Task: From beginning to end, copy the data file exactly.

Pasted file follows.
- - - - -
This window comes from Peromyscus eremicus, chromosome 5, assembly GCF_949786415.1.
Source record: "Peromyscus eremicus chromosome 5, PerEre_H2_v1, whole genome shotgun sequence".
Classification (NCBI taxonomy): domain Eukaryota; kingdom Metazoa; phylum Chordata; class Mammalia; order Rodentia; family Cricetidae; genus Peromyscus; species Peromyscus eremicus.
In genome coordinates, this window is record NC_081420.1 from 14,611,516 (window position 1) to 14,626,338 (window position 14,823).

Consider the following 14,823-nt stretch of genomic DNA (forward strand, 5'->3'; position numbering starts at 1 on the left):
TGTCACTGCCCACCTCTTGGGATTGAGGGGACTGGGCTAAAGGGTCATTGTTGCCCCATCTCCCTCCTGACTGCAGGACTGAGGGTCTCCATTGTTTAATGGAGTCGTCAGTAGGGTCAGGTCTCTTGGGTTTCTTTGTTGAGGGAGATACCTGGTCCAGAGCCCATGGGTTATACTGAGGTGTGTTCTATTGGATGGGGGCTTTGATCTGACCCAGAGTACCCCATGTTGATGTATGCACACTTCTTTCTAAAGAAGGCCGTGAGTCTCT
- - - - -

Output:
This window comes from Peromyscus eremicus, chromosome 5, assembly GCF_949786415.1.
Source record: "Peromyscus eremicus chromosome 5, PerEre_H2_v1, whole genome shotgun sequence".
Classification (NCBI taxonomy): domain Eukaryota; kingdom Metazoa; phylum Chordata; class Mammalia; order Rodentia; family Cricetidae; genus Peromyscus; species Peromyscus eremicus.
In genome coordinates, this window is record NC_081420.1 from 14,611,516 (window position 1) to 14,626,338 (window position 14,823).

Consider the following 14,823-nt stretch of genomic DNA (forward strand, 5'->3'; position numbering starts at 1 on the left):
TGTCACTGCCCACCTCTTGGGATTGAGGGGACTGGGCTAAAGGGTCATTGTTGCCCCATCTCCCTCCTGACTGCAGGACTGAGGGTCTCCATTGTTTAATGGAGTCGTCAGTAGGGTCAGGTCTCTTGGGTTTCTTTGTTGAGGGAGATACCTGGTCCAGAGCCCATGGGTTATACTGAGGTGTGTTCTATTGGATGGGGGCTTTGATCTGACCCAGAGTACCCCATGTTGATGTATGCACACTTCTTTCTAAAGAAGGCCGTGAGTCTCT